Republicans never made any such demands, and they will benefit from their presence here. And so will we.

Seidenberg and Babbio: Verizon’s Greedy Duo

Once upon a time, a job with the telephone company was the ultimate working-person’s dream. The company never laid off workers and provided a salary that wasn’t exceptional, but was secure and good enough to help build a middle-class life for the employees and their families.

But that was before Ivan Seidenberg and Larry Babbio took over the company now known as Verizon. From 1997 to 2001, Mr. Seidenberg, the company’s chief executive, skimmed $56 million from the coffers in various forms of compensation. His vice chairman, Mr. Babbio, did even better, sucking out more than $78 million. And how did the company fare under their charge? Verizon lost half a billion last spring and wrote off two-and-a-half billion in stinko investments.

It sounds like Verizon’s leaders should have been run out of town. Instead, the company laid off 2,400 workers in New York, and hundreds more around the Northeast, just in time for the holidays. Mr. Seidenberg and his annual salary of $13.4 million, and Mr. Babbio with his salary of $24 million, are safe. No doubt they enjoyed a happy new year.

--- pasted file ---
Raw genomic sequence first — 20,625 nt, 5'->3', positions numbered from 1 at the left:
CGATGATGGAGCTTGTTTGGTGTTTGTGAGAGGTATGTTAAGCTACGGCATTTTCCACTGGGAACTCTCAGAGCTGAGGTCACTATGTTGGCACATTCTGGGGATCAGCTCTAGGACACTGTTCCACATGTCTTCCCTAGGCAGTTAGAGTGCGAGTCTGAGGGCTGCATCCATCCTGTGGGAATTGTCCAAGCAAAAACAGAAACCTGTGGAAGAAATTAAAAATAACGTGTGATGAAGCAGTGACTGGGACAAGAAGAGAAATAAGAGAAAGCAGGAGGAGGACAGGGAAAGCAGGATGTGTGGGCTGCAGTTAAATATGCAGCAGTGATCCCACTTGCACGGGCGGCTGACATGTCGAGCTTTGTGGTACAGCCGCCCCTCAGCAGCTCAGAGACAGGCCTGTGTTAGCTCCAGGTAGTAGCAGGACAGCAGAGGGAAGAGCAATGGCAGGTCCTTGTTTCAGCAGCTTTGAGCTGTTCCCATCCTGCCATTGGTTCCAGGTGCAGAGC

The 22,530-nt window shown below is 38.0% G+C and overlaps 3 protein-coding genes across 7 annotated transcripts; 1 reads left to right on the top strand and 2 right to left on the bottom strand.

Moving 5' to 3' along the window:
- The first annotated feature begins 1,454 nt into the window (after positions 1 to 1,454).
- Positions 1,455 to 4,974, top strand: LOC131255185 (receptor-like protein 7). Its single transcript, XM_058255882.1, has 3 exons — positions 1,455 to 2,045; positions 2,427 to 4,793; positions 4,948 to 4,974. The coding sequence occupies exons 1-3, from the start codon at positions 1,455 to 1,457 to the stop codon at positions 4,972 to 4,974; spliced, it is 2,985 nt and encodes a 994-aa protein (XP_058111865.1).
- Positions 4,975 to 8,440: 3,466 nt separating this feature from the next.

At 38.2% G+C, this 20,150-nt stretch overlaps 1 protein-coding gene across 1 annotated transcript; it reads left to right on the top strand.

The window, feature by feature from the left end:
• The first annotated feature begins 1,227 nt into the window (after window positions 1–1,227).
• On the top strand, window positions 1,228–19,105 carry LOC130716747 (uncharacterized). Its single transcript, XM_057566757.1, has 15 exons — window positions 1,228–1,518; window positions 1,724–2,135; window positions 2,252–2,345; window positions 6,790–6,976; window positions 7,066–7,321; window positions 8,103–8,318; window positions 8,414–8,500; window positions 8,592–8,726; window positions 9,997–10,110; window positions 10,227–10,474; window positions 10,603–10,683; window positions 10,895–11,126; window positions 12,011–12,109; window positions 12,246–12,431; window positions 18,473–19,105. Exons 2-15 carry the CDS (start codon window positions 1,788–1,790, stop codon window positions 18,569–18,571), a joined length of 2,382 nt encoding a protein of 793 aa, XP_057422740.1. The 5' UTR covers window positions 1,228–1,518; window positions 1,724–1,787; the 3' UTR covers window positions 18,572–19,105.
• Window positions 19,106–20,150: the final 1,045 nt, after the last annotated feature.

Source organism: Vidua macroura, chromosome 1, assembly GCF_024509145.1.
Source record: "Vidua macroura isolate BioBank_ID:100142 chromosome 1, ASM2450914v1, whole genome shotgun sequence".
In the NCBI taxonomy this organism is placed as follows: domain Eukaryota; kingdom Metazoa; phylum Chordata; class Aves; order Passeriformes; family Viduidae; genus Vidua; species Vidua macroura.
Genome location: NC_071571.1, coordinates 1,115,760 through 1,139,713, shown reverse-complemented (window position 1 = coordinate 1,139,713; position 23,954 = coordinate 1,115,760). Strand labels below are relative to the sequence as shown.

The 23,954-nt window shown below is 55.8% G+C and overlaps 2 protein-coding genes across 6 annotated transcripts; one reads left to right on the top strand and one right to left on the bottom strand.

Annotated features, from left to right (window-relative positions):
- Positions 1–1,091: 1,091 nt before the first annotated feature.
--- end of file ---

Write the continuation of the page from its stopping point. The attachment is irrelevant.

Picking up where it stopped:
This latest example of corporate greed is simply outrageous. Verizon’s middle-class workers are losing jobs because of rotten decisions made by the gluttons who run the company and who are suffering not a bit from the results of their own incompetence. No wonder Verizon’s employees are embittered: They understand that the telecommunications business has changed, and they know that no job is forever-not any more. But they’re also right to point out that people like Mr. Seidenberg and Mr. Babbio, and not the middle-class work force, are sheltered from economic storms. They don’t get laid off in bad times. They don’t suffer consequences when they make bad decisions. They simply reward themselves all the more.